Wednesday, April 22, 2015

I Love to Gaze Into My Dogs’ Eyes, and Now Science Has Shown Me Why: The Oxytocin-Gaze Positive Loop

It was actually quite ingenious.  Japanese scientist Miho Nagasawa and his colleagues measured oxytocin concentration (the hormone secreted when Mom’s gaze into their babies’ eyes, often known as a “feel good hormone”) in the urine of 30 dogs, several domesticated wolves, and their owners.  They measured how long the owners gazed into the eyes of their pets and how long they touched them during a 30-minute period.  The researchers found that the oxytocin levels were significantly elevated for the owners and dogs that had longer gazes and touches.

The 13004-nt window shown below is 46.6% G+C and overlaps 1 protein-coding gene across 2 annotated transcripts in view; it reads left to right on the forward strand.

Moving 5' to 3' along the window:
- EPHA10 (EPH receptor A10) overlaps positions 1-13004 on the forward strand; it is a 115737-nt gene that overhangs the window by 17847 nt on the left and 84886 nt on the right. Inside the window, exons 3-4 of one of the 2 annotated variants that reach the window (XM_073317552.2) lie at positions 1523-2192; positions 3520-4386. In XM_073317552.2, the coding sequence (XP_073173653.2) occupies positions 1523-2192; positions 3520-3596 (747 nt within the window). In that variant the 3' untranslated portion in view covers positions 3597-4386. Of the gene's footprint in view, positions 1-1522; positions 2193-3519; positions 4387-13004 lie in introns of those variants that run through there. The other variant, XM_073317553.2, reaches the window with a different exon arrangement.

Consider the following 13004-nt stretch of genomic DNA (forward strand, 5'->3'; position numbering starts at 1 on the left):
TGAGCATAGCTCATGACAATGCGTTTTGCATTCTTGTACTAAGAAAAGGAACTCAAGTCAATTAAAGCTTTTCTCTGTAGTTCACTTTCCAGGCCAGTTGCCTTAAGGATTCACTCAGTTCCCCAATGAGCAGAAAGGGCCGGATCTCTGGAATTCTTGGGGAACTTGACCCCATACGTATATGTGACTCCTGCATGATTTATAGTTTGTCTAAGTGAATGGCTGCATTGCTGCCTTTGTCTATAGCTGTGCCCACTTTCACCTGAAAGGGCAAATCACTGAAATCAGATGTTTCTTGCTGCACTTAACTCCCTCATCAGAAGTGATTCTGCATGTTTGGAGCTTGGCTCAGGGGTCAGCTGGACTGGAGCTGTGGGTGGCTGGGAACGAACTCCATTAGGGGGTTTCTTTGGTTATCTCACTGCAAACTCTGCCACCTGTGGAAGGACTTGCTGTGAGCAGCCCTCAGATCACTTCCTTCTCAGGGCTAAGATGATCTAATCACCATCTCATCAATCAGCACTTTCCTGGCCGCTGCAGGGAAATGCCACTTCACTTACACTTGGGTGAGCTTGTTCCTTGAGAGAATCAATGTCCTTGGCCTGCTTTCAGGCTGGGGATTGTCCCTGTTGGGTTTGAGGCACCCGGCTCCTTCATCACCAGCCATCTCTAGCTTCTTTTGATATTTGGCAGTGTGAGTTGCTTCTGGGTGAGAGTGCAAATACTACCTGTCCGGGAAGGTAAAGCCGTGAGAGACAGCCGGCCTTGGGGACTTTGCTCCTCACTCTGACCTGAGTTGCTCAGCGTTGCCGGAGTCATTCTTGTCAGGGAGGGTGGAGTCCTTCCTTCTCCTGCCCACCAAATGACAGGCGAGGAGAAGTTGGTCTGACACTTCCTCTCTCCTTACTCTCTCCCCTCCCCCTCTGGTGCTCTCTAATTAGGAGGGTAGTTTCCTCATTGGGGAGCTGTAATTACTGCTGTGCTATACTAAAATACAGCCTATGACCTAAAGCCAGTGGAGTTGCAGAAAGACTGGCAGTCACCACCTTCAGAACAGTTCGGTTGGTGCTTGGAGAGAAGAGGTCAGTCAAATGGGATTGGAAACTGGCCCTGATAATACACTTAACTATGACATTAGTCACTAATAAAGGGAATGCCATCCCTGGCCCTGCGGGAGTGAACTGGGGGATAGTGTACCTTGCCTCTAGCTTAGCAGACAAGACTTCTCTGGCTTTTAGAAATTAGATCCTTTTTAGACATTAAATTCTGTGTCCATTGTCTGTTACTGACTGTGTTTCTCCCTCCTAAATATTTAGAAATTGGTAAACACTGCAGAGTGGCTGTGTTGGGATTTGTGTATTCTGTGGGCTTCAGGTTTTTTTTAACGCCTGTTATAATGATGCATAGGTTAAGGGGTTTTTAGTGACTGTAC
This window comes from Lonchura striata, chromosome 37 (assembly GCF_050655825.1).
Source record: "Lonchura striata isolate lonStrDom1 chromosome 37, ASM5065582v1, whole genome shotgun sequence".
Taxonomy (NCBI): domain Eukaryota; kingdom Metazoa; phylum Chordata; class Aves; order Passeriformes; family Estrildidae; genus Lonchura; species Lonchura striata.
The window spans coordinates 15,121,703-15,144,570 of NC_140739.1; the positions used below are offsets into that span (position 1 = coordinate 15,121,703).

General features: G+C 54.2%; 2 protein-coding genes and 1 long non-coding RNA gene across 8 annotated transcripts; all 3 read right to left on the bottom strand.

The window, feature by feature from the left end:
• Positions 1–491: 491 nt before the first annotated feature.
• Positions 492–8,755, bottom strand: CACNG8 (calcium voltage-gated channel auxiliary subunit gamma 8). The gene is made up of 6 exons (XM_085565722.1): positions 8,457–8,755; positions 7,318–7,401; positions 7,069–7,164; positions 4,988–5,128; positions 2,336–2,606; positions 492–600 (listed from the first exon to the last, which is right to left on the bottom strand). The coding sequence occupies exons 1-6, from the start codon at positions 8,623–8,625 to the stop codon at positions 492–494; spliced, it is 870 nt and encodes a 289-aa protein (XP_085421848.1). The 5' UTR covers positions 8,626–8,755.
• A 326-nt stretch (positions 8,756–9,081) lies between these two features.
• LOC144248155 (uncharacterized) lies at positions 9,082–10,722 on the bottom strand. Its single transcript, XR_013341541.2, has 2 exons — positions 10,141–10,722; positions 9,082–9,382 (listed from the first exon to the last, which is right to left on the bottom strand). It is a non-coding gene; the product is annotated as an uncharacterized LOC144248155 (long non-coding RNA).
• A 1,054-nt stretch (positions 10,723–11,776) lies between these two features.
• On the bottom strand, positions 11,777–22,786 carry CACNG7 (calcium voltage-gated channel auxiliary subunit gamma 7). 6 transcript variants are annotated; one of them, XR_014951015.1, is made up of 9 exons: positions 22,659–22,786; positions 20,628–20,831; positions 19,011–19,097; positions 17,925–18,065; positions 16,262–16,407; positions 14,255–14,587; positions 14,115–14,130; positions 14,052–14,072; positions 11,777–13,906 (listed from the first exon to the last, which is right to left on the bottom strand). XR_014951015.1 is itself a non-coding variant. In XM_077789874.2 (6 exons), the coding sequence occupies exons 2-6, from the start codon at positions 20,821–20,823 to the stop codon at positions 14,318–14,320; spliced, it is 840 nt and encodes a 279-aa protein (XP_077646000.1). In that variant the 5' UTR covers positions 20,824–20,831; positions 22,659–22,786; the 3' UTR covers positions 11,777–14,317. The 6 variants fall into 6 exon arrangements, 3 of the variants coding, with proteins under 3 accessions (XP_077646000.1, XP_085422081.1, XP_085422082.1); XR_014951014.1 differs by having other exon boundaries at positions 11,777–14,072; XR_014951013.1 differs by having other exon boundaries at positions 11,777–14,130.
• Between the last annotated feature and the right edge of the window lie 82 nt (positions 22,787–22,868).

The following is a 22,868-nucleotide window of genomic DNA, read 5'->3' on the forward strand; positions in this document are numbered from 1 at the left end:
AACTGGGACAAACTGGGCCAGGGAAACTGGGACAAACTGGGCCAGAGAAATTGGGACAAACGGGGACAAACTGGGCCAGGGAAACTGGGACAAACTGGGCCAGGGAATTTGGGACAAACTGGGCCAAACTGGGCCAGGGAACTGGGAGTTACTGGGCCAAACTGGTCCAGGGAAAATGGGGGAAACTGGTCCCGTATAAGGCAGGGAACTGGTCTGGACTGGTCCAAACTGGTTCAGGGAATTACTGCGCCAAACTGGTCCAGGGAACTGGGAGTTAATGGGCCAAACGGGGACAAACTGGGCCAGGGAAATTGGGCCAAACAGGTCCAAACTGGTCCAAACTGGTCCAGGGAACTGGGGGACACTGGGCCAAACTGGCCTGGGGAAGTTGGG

However, this was not true for the eye contact of the wolves.  This makes sense given that eye contact can be interpreted as a sign of aggression for the wolf. 

In part two of the experiment, the scientists nasally administered oxytocin to the dogs and found that the oxytocin increased the gazing behavior between the female dogs and their owners, which in turn increased the oxytocin levels in the owners.  It’s not clear why the nasal oxytocin only increased the gazing behavior for the female dogs—the researchers guess it has something to do with the importance of oxytocin levels when females bond with their offspring.

Click here to access the article.

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